Ruth was elderly, a widow, very hungry and giving $1,000 checks to anyone who came to her door if they would just bring her something to eat. Most took the money, but didn’t bring back any food. She gave her car away to someone who promised to bring her food. She was about to sign her house away when Adult Protective Services got involved. The court appointed a guardian for her who ensured she was never hungry again.
[Episode 128] Today's episode of the Social Work Podcast is a conversation with Dr. Holly Oxhandler.
Dr. Jonathan Singer speaks with Holly about the definitions of religion and spirituality, similarities and differences in religious and spiritual affiliation between social work professionals and their clients, how to address religion and spirituality in practice, and her experience as the co-host of the CXMH podcast.
In November 2017, Kristen Tekell Boyd stands in the pulpit of Truett Seminary’s chapel in Waco, Texas, and preaches, taking Ezekiel chapter 37 as her text. As she describes the valley with the prophet Ezekiel coming upon the dry bones, she reads a key question from the Scripture: “Can these bones live?”
This question might have been asked 20 years before when Carver School of Church Social Work closed in 1997, an event that seemed like a death to many of its alumni.
As individuals and institutions across the country consider necessary changes to effectively fight racism, two terms are gaining familiarity: cultural humility and antiracism.
Kerri Fisher, LCSW, an expert in cultural humility training and lecturer in Baylor University’s Diana R. Garland School of Social Work, defines those terms and shares five tips to help people cultivate cultural humility and antiracism in their personal and corporate lives.
“We are all impacted by the supremacist cultures that socialize us,” Fisher said, “so while we are not responsible for our first thought, we are responsible for our second thought and our first action. This means we must be brave enough to admit when our brain, body and behaviors are exhibiting racist reactions.”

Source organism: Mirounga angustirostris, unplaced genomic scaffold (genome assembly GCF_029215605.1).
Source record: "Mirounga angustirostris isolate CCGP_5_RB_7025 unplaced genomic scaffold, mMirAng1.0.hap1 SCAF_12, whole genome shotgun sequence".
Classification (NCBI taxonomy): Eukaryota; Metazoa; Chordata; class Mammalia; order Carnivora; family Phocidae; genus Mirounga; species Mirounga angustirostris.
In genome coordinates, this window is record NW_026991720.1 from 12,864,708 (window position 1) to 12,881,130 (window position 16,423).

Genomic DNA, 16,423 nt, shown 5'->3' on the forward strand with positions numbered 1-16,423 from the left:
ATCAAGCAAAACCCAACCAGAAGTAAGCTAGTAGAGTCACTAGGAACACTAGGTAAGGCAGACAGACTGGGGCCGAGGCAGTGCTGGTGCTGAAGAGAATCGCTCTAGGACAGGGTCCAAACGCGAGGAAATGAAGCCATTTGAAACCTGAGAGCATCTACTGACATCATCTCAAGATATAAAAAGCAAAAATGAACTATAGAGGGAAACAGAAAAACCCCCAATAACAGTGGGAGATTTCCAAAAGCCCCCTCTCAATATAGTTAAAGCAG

I have seen you in the sanctuary and beheld your power and your glory (Psalm 63:2 NIV).
Nature calms me and reminds me in times of doubt and feeling disconnected from God that the Creator truly is. I find assurance in the creativity of each leaf, tumbling stream, dipping valley, rolling wave, bird song and even the blade of grass surviving against all odds in the crack of the sidewalk.
The minute details of nature act like a balm to my weary soul. They remind me with a fierceness something has been here creating and is still here creating.
Remembering this brings me to God’s sanctuary. Sanctuary is a word too often equated with a building. It actually means “refuge” or safety.” It means God’s very presence.
The uncertainty surrounding the COVID-19 public health crisis has placed added focus on mental health. Dr. Holly Oxhandler, Associate Dean for Research and Faculty Development and Assistant Professor in Baylor’s Diana R. Garland School of Social Work, is a recognized expert on the intersection of faith and mental health. In this Baylor Connections, she shares how individuals can prioritize their own mental wellbeing through both immediate and long-term practices, and discusses the role of an individual’s faith in their mental health.
Today we’d like to introduce you to Kevin Pranoto.
Thanks for sharing your story with us Kevin. So, let’s start at the beginning and we can move on from there. I grew up in Houston, Texas, in the most diverse county in America. Growing up, I was most fascinated by my Social Studies classes, especially when we discussed the sections on human and civil rights movements. For college, I attended Baylor University, where I received my Bachelor of Science in Nutritional Sciences and was pre-med. The sciences was not a fulfilling track for me, and I quickly found out that I was meant to do something different. Shortly after working at MD Anderson Cancer Center as a nutritionist, I switched tracks and went back to Baylor to attend graduate school, where I received a Master of Divinity (MDiv) and Master of Social Work (MSW). My first MSW internship was working with homeless and unaccompanied youth in the Waco Independent School District. I primarily worked with high school students, many of whom had been kicked out of the house and were living in foster care or in group homes.